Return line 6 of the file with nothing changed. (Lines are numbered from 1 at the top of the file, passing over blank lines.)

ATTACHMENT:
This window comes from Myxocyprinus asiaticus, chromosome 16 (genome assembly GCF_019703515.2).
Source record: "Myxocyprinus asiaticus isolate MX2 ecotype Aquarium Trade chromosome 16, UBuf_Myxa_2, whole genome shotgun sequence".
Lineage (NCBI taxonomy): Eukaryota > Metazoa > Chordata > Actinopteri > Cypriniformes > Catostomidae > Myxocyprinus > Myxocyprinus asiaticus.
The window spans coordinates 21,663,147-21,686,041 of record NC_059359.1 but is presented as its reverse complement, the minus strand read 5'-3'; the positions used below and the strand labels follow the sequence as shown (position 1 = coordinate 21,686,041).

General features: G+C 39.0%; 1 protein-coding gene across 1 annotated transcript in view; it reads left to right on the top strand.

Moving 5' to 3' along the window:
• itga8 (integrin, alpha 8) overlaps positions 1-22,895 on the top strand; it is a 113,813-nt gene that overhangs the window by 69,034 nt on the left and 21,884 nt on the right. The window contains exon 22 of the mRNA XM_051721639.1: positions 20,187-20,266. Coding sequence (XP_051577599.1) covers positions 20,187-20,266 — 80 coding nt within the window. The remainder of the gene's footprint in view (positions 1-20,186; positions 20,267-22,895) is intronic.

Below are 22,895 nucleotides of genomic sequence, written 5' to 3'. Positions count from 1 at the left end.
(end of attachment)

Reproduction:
Moving 5' to 3' along the window: